There are all kinds of Christians proclaiming all kinds of gospels. But there is a very easy test as to whether or not that which is being proclaimed is the true biblical gospel or just a pale imitation, if not complete counterfeit. The test is quite simple: is God the primary focus and aim of the message, or is man, self, and the flesh?
The sad truth is, many churches today – perhaps most – have a me-centred gospel. It is all about me. This is true especially of many of our big, popular megachurches. The message you will hear each week is all about me. It is an entirely selfish gospel, appealing only to me, to self, and therefore, to the flesh.
If what you hear each week goes something like this, then you know it is time to leave:
-how I can have a better life
-how I can be happy and fulfilled
-how I can become successful and prosper
-how I can be wealthy and have anything I want
-how I can be completely self-satisfied
-how I can get that job I always wanted
-how I can always get what I want
-how I can succeed in my business
-how I can lose weight for Jesus
-how I can make millions
-how I can feel good about myself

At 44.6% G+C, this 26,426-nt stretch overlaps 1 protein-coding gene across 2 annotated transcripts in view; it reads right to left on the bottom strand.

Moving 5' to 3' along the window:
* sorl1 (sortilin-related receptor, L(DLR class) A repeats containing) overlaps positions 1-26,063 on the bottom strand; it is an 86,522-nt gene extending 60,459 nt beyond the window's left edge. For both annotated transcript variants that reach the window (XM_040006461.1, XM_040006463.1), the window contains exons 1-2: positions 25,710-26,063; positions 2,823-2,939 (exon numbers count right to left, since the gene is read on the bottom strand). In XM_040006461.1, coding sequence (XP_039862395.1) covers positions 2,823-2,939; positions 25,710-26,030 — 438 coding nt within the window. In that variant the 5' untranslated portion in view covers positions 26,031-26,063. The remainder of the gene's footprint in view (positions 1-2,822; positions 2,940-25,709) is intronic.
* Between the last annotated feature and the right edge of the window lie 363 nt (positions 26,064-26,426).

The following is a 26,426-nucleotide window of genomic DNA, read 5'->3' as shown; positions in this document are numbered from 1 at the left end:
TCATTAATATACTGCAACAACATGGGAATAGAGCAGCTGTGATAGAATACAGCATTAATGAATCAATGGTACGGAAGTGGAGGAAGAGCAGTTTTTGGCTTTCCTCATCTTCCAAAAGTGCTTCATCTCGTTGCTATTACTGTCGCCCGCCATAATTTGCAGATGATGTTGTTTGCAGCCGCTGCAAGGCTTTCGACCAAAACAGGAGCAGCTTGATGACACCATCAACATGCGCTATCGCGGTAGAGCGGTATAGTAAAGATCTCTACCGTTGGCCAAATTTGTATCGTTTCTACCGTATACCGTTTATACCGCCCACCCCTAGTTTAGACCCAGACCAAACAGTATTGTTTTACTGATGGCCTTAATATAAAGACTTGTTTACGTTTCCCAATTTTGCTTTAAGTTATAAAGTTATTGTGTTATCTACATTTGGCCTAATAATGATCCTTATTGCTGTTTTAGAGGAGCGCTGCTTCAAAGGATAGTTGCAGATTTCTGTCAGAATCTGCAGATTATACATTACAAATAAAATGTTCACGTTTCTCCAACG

-how I can have great self-esteem
-how I can be everything I wanted to be
My friends, this is not the gospel of the Bible. This is the gospel of self. It is completely focused on self and self-centred. It puts me at the centre of everything, with God as an optional appendage somewhere along the line. This is not the reason why Jesus left the comforts of his heavenly home and suffered a horrific death – so that we could be our own selfish greedy little pigs.
Sure, my above list may be the more blatant version of what we hear so often in our churches. Sure, it is perhaps more often toned down a bit, and the occasional reference to God and Jesus will be found in our churches. But generally we hear feel-good sermons which are hardly any different from secular or New Age therapeutic and self-empowerment talks.
Much of our gospel today is all about how we can succeed, prosper, live the good life, and have it all. Strange, but when I read the words of Jesus I get an entirely different message. He spoke constantly about losing everything for the gospel, of giving everything up for God, of denying self and crucifying the flesh.